Models, code, and papers for "Huahai Yang":
We present an intelligent virtual interviewer that engages with a user in a text-based conversation and automatically infers the user's psychological traits, such as personality. We investigate how the personality of a virtual interviewer influences a user's behavior from two perspectives: the user's willingness to confide in, and listen to, a virtual interviewer. We have developed two virtual interviewers with distinct personalities and deployed them in a real-world recruiting event. We present findings from completed interviews with 316 actual job applicants. Notably, users are more willing to confide in and listen to a virtual interviewer with a serious, assertive personality. Moreover, users' personality traits, inferred from their chat text, influence their perception of a virtual interviewer, and their willingness to confide in and listen to a virtual interviewer. Finally, we discuss the implications of our work on building hyper-personalized, intelligent agents based on user traits.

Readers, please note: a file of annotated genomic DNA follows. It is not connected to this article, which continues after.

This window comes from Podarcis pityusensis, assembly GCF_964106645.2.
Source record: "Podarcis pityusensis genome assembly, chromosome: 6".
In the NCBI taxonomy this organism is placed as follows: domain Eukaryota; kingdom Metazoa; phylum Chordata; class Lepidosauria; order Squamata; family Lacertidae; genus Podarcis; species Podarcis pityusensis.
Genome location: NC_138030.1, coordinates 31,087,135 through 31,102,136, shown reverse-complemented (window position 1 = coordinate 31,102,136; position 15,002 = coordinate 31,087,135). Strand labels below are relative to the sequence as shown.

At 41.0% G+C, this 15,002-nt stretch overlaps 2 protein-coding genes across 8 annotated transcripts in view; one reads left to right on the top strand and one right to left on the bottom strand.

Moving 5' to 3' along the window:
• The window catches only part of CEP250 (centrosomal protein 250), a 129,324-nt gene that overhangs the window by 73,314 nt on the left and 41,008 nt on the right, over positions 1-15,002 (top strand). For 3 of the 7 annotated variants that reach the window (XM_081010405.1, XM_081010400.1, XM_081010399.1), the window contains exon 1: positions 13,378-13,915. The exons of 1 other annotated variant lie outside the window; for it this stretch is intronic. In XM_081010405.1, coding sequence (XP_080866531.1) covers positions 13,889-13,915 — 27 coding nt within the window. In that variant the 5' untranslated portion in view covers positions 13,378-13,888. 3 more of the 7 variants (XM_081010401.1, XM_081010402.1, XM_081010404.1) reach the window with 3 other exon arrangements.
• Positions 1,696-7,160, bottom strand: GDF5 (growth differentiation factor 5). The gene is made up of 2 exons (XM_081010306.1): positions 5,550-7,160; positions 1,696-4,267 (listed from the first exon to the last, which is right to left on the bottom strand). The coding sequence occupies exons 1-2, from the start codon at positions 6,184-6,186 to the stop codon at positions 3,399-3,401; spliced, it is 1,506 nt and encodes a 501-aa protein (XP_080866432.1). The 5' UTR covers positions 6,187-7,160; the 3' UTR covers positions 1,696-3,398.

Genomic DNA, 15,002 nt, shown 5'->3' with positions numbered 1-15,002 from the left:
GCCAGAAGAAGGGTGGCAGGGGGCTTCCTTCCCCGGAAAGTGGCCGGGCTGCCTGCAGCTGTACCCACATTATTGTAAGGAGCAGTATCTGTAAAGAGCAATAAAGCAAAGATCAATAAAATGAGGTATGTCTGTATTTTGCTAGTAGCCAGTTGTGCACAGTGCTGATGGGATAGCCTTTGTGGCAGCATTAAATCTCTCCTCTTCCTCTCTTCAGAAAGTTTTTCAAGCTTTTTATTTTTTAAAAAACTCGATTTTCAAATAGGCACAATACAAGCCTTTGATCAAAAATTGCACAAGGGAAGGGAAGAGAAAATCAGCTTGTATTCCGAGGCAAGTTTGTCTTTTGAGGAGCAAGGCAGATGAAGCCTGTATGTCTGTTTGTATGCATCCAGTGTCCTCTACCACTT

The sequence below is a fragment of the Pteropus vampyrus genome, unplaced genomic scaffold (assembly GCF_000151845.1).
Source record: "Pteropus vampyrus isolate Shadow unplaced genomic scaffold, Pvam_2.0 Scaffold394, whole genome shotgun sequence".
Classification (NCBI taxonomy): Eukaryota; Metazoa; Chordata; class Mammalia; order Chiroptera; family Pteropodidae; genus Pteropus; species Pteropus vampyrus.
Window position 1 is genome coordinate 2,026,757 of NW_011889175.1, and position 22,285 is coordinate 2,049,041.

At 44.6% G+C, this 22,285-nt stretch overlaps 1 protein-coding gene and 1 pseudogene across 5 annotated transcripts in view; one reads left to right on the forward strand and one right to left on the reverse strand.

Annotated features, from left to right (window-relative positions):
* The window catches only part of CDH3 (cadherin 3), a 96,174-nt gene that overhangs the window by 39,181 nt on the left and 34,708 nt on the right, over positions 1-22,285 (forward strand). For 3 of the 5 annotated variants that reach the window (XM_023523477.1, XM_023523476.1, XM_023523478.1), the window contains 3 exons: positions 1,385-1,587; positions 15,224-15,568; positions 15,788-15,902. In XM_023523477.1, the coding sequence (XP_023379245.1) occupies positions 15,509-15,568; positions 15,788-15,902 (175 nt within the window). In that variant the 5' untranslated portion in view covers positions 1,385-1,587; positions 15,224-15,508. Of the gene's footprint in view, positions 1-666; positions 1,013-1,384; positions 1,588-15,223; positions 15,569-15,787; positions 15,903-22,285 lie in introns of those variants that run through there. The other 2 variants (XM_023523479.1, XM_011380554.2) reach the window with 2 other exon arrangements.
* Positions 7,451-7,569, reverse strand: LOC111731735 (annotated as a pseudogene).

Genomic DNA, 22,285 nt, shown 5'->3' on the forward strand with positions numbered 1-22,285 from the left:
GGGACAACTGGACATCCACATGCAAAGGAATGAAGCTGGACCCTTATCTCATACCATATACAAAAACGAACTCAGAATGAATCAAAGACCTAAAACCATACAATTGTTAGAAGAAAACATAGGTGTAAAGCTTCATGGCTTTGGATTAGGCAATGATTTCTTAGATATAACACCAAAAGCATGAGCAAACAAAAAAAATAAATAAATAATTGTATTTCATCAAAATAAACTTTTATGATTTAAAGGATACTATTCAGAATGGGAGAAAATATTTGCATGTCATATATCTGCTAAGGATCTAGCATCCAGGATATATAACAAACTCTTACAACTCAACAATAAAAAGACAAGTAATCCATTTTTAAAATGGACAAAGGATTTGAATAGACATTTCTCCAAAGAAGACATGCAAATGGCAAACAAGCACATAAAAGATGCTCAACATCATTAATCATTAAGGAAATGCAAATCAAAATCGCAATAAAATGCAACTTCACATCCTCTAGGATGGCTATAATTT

The rise of increasingly more powerful chatbots offers a new way to collect information through conversational surveys, where a chatbot asks open-ended questions, interprets a user's free-text responses, and probes answers when needed. To investigate the effectiveness and limitations of such a chatbot in conducting surveys, we conducted a field study involving about 600 participants. In this study, half of the participants took a typical online survey on Qualtrics and the other half interacted with an AI-powered chatbot to complete a conversational survey. Our detailed analysis of over 5200 free-text responses revealed that the chatbot drove a significantly higher level of participant engagement and elicited significantly better quality responses in terms of relevance, depth, and readability. Based on our results, we discuss design implications for creating AI-powered chatbots to conduct effective surveys and beyond.